There are also four fault-based grounds for divorce in South Carolina:

  • Adultery,
  • Physical cruelty,
  • Habitual drunkenness, and
  • Abandonment.

How Long Does it Take to Get a Divorce in Dorchester County, South Carolina?

The time that it takes to complete your divorce proceedings will depend on factors like:

  • Whether your divorce is a no-fault divorce or is based on fault grounds,
  • Whether all issues have been worked out before you file for divorce including child custody, child support, alimony, and division of assets,
  • The complexity of your divorce proceedings including the nature of your and your former spouses’ assets and whether you own businesses, and
  • The court’s docket.

Worry Free

They are very good at what they do! Go see them today and be worry free!

– Kipp Cavadias

Great Lawyer

Great Lawyer, will definitely use again when needed. Thank You Beau!

– Charles McGee

Wonderful Lawyer

He truly cares about his clients!! A wonderful lawyer!!

– Lamarr Richardson

* The Rules of Professional Conduct require disclosure that this is a “Testimonial” about the attorney. Please be aware that any result achieved on behalf of one client in one matter does not necessarily indicate similar results can be obtained for other clients.

Four (4) Steps To Take If You’re Considering a Divorce

1. Gather All Records

It is very important your attorney has a good idea of the whole picture. Keeping your records together, and organized, is key to getting off on the right foot. Your attorney will analyze all the pertinent records and explain what they mean for your case.

2. Document Household Goods

A big part of a divorce proceeding is the distribution of shared assets. The first things you most likely think of when you hear “assets” are big things like houses and cars, but household goods are also shared assets. Make a record of what they all are so you are prepared when the time comes to make decisions.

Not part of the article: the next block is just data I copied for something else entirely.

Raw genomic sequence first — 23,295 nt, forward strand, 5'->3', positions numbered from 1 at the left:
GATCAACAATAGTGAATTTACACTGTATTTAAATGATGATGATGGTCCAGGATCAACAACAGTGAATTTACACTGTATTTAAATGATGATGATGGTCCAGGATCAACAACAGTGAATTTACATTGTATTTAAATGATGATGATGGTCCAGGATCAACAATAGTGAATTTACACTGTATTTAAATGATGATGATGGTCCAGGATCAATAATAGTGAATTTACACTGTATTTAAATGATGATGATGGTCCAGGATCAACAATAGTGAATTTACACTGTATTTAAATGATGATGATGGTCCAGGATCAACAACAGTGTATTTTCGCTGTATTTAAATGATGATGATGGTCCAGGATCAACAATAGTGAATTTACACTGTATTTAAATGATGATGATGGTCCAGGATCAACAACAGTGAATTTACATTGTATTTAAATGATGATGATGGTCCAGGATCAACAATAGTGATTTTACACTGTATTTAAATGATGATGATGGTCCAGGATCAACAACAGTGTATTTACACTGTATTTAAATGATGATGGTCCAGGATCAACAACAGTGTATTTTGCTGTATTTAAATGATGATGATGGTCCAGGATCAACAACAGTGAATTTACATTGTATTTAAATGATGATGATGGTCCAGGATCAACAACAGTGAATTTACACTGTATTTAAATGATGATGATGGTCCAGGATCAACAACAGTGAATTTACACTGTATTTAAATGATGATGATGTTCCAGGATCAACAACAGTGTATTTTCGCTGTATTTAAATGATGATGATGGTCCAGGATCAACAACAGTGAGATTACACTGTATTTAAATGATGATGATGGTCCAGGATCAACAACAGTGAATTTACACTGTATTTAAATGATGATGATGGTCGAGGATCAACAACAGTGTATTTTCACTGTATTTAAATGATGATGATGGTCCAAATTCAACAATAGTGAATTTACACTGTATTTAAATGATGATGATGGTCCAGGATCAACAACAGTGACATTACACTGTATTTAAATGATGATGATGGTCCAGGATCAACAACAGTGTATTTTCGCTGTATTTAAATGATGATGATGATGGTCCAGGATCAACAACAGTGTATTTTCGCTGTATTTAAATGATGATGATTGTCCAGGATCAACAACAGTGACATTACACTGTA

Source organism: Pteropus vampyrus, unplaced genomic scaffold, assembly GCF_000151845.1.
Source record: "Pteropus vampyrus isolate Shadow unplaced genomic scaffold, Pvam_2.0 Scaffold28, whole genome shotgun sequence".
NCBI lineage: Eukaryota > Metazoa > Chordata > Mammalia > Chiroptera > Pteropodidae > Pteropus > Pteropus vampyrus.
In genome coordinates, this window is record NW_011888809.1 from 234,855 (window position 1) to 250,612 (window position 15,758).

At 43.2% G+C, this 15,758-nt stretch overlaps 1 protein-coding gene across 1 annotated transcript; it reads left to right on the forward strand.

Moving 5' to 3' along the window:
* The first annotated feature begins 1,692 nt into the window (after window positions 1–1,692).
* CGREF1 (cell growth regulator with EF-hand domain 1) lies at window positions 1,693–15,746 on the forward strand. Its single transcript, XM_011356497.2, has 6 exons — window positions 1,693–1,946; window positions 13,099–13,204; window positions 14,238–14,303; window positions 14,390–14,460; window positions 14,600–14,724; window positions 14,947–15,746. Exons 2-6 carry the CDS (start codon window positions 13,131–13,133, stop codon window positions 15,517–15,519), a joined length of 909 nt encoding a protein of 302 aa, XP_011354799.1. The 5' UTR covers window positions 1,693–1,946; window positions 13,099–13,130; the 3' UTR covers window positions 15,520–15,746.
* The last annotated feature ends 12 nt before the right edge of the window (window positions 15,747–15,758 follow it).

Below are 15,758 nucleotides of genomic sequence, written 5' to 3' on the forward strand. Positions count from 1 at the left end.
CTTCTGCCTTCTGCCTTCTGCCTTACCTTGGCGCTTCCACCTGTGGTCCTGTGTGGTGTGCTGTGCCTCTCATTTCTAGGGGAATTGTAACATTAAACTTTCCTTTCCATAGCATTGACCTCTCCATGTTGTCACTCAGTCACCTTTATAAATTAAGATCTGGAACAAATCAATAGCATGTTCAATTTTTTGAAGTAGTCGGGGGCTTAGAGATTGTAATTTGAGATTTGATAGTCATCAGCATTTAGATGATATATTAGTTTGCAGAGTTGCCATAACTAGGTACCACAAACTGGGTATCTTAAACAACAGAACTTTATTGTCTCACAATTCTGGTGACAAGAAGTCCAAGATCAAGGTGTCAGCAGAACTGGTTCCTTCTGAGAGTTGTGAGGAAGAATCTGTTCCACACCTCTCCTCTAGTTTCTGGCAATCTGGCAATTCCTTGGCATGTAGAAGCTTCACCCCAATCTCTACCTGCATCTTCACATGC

3. Gather Proof of Income

Income is part of the spousal support and child support calculations. This information seems very personal, but it is necessary in making this important determination. Find the documents that show your proof of income and make sure you provide them to your attorney.

4. Monitor Your Behavior

Divorce proceedings are hard on all parties involved. They are emotionally charged and can bring out the worst in people. Try to watch your behavior and act in a civil manner. You don’t want to do something in the heat of the moment that you may end up later regretting. The judge will be making the final determination in your case, so don’t do something that will make you appear to be uncooperative or a troublemaker.



You can date while you are separated from your spouse, but only if:

  • You have a signed, written separation or settlement agreement, or
  • The family court has issued a permanent order in your case for separate support and maintenance or approving your marital settlement.

Keep in mind that:

  1. Adultery is a complete bar to alimony in South Carolina (unless you meet the conditions listed above), and
  2. Dating can still affect the court’s decisions regarding child custody, visitation, alimony, and division of property if the court finds that your dating behavior affects the best interest of your child or qualifies as “marital misconduct.”


A simple, or uncontested, divorce is when there are no fault-based grounds for divorce and there are no issues that need to be decided by the court.

Even when you are seeking a “no-fault” divorce based on one year’s continuous separation, your divorce is not “uncontested” unless all issues have been resolved including:

  • Child custody,
  • Child support,
  • Alimony, and
  • Division of marital property.


In cases where child custody is disputed or where there are issues that may affect one or more children in your divorce proceedings, the court must appoint a guardian ad litem who will conduct an independent investigation and make a report to the court on what is in the child’s best interest.

Ready To Speak With An Attorney?

Let’s discuss the details of your case and see if we can help.